Within faith communities, the command to forgive is sometimes experienced by people as a weapon which is used against them. I remember meeting a woman who had been sexually abused by her father. Her faith community told her she had to forgive him. She felt she could not. She approached another church to help her with her anxiety. She wanted to know if she would go to hell should she be run over by a bus. The woman wanted us to listen to her story. She wanted her story to be acknowledged and reverenced and recognized. She wanted to hear that what had been done to her was wrong. I spoke to her about my understanding of a compassionate God. I couldn’t help wondering if her father himself had been abused. How far back did the cycle stretch? Had the victim become the victimizer? The woman needed to be listened to not preached at. Sometimes in the faith community we tend to be over developed as preachers and under developed as listeners. In the context of being supported and listened to, she might one day make the choice to begin the journey of forgiveness. Sadly her faith community had increased rather than relieved her burdens.

In reality the initiative to forgive can come from either the victim or the perpetrator. I listened to a Rwandese woman speak of her journey of forgiveness. Her parents were killed during the genocide. She knew the murderer who still lived in her community. She went to his house to tell him that she forgave him. Soon after, not by her doing, the murderer was arrested by the police. The murderer’s family believed that the woman had been responsible for their father’s death and sought to kill her. Her own faith and need for peace of mind required this Rwandese woman to forgive her parent’s murderer. Forgiveness is costly, painful and difficult.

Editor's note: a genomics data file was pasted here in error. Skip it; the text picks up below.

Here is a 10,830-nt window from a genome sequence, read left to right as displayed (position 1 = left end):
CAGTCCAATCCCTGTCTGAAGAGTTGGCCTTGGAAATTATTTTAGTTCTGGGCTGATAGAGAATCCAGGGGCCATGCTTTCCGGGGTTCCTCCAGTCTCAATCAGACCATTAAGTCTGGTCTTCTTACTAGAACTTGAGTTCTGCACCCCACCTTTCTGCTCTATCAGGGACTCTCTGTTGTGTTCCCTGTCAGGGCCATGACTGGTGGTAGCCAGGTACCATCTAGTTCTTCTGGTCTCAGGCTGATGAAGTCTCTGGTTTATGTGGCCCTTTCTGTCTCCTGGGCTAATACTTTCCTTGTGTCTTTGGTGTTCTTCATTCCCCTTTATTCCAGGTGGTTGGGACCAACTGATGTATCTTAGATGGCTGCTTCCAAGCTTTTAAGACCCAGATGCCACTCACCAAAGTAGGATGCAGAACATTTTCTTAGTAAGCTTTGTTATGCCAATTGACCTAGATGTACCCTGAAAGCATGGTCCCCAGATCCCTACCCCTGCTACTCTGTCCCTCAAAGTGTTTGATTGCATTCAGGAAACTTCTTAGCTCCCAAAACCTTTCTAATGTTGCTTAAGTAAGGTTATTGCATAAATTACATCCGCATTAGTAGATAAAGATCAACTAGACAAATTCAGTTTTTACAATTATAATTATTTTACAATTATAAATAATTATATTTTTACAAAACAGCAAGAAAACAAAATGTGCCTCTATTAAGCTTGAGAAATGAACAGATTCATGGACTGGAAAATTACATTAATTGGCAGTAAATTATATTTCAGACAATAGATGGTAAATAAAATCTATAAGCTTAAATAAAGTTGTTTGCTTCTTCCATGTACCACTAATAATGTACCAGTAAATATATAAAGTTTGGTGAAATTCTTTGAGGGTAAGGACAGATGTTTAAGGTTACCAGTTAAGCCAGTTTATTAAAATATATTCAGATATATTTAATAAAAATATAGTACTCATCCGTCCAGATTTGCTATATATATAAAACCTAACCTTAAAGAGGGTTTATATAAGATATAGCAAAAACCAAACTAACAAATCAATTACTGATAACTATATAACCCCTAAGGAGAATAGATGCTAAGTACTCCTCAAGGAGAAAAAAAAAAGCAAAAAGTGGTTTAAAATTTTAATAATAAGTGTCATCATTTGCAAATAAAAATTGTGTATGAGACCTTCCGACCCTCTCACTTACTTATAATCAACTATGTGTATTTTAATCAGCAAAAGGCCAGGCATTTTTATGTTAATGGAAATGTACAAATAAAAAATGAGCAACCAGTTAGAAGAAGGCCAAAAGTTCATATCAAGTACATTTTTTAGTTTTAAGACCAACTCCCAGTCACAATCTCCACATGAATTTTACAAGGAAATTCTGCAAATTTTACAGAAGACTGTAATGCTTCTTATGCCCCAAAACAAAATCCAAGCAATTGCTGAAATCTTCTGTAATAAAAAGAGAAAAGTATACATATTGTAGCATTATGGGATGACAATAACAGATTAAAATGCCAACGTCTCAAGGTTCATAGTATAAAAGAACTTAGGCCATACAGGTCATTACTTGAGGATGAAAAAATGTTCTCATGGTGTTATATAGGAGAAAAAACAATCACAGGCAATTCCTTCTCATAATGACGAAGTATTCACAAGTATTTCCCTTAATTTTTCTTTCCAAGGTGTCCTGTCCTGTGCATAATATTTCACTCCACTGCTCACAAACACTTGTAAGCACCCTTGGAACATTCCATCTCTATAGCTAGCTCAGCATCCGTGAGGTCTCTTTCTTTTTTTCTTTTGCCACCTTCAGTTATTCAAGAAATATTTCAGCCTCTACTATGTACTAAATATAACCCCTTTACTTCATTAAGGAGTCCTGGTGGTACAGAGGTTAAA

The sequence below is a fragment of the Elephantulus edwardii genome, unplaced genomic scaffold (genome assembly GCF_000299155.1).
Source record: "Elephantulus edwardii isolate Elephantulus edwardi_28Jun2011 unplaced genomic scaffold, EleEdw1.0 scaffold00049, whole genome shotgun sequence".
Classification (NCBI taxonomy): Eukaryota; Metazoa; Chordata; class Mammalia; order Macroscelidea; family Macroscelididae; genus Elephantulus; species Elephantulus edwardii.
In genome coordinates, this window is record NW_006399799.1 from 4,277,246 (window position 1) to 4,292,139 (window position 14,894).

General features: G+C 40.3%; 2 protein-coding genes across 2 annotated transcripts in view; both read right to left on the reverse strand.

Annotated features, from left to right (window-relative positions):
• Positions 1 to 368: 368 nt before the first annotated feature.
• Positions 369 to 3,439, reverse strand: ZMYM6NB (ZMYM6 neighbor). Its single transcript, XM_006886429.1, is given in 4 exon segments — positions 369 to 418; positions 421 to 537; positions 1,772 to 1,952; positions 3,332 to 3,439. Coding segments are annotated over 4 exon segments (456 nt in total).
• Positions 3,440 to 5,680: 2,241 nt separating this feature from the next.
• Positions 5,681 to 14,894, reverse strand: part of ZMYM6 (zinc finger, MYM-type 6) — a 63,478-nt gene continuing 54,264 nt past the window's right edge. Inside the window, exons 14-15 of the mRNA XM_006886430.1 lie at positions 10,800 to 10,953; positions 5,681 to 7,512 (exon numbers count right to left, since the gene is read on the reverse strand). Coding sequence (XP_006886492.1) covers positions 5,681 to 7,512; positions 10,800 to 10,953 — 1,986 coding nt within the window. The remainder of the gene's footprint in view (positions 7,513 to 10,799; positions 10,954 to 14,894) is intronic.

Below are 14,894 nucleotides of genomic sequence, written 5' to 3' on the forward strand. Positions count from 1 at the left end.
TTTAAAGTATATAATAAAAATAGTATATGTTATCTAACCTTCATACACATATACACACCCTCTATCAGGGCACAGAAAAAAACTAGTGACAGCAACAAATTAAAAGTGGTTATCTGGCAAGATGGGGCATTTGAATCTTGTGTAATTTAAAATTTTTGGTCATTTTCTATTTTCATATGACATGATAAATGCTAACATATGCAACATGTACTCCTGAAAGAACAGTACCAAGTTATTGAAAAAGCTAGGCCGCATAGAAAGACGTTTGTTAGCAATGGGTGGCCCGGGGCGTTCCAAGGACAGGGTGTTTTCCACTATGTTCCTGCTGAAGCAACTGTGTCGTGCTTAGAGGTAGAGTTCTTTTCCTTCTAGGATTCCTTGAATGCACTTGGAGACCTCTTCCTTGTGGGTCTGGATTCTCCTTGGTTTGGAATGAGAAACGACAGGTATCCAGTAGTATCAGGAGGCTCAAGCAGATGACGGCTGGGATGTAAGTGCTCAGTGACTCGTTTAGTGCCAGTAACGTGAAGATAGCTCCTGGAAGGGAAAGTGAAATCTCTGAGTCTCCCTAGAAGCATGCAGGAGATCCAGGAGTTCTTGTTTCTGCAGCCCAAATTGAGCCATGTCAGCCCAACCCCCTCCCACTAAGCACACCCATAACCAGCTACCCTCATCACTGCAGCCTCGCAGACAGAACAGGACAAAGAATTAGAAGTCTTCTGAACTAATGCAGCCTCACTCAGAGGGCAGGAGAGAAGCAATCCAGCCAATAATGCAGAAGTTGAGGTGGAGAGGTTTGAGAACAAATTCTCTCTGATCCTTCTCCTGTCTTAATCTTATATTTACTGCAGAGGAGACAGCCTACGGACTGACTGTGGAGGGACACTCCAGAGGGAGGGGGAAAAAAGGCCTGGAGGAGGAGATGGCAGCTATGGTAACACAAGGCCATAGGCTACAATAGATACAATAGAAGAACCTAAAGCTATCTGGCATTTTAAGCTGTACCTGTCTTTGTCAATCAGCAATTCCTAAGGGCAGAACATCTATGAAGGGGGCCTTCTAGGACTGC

Somebody once told me that the Greek word for forgiveness in the New Testament is the same word for untying a knot. That makes sense. Where forgiveness does not take place there is a negative sense in which the two parties are locked together: one the prisoner of the other, both remaining with unfinished business. Where the journey of forgiveness is taking place, both parties are freed to live their lives.

Fr Michael Lapsley, SSM

Fr. Michael Lapsley is Director of the Institute for Healing of Memories, Cape Town, South Africa. He was a main speaker at CorryFest, Corrymeela’s Faith and Life event at the Ballycastle Centre in June/July 2000.

A South African Anglican priest who was injured by a parcel bomb sent to him by his country’s police force, Michael now works full time enabling those who have suffered trauma to move beyond victim-hood through his ‘Healing the Memories’ workshops.


“The bicycle is returned with new tyres and a bell if not transformed into a Harley Davidson.”

“the command to forgive is sometimes experienced by people as a weapon used against them”


About Us

The Institute for the Healing of Memories seeks to contribute to the healing journey of individuals, communities and nations. Our work is grounded in the belief that we are all in need of healing, because of what we have done, what we have failed to do, and what has been done to us.

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  • Institute for Healing of Memories
    5 Eastry Road, Claremont,
    Cape Town, 7708, South Africa